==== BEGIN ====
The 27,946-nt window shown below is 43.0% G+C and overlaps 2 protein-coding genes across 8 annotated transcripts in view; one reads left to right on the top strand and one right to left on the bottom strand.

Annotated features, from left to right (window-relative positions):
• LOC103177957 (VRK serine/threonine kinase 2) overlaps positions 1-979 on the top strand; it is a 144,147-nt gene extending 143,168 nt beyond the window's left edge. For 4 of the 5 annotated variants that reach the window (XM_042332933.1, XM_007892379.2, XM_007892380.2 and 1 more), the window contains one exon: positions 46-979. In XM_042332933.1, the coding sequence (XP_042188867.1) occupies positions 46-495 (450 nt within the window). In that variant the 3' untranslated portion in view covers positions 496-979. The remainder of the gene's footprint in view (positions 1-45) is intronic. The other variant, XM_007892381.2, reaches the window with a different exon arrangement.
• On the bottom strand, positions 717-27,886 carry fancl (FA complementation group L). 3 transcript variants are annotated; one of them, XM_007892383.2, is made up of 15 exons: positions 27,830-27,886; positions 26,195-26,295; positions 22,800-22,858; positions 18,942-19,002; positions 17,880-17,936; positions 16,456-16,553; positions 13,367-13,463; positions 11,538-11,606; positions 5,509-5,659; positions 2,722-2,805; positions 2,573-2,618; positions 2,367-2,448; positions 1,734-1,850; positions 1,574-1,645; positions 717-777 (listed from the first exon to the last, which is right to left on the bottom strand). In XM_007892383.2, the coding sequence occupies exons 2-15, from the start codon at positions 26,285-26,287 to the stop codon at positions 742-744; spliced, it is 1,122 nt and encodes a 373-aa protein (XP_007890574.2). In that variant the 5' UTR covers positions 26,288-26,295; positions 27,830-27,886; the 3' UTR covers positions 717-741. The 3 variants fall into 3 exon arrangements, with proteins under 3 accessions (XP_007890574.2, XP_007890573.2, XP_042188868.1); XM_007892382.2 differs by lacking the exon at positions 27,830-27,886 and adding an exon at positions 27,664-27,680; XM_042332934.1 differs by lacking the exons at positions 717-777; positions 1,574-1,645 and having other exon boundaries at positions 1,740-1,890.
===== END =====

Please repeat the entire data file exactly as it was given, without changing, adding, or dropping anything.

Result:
The 27,946-nt window shown below is 43.0% G+C and overlaps 2 protein-coding genes across 8 annotated transcripts in view; one reads left to right on the top strand and one right to left on the bottom strand.

Annotated features, from left to right (window-relative positions):
• LOC103177957 (VRK serine/threonine kinase 2) overlaps positions 1-979 on the top strand; it is a 144,147-nt gene extending 143,168 nt beyond the window's left edge. For 4 of the 5 annotated variants that reach the window (XM_042332933.1, XM_007892379.2, XM_007892380.2 and 1 more), the window contains one exon: positions 46-979. In XM_042332933.1, the coding sequence (XP_042188867.1) occupies positions 46-495 (450 nt within the window). In that variant the 3' untranslated portion in view covers positions 496-979. The remainder of the gene's footprint in view (positions 1-45) is intronic. The other variant, XM_007892381.2, reaches the window with a different exon arrangement.
• On the bottom strand, positions 717-27,886 carry fancl (FA complementation group L). 3 transcript variants are annotated; one of them, XM_007892383.2, is made up of 15 exons: positions 27,830-27,886; positions 26,195-26,295; positions 22,800-22,858; positions 18,942-19,002; positions 17,880-17,936; positions 16,456-16,553; positions 13,367-13,463; positions 11,538-11,606; positions 5,509-5,659; positions 2,722-2,805; positions 2,573-2,618; positions 2,367-2,448; positions 1,734-1,850; positions 1,574-1,645; positions 717-777 (listed from the first exon to the last, which is right to left on the bottom strand). In XM_007892383.2, the coding sequence occupies exons 2-15, from the start codon at positions 26,285-26,287 to the stop codon at positions 742-744; spliced, it is 1,122 nt and encodes a 373-aa protein (XP_007890574.2). In that variant the 5' UTR covers positions 26,288-26,295; positions 27,830-27,886; the 3' UTR covers positions 717-741. The 3 variants fall into 3 exon arrangements, with proteins under 3 accessions (XP_007890574.2, XP_007890573.2, XP_042188868.1); XM_007892382.2 differs by lacking the exon at positions 27,830-27,886 and adding an exon at positions 27,664-27,680; XM_042332934.1 differs by lacking the exons at positions 717-777; positions 1,574-1,645 and having other exon boundaries at positions 1,740-1,890.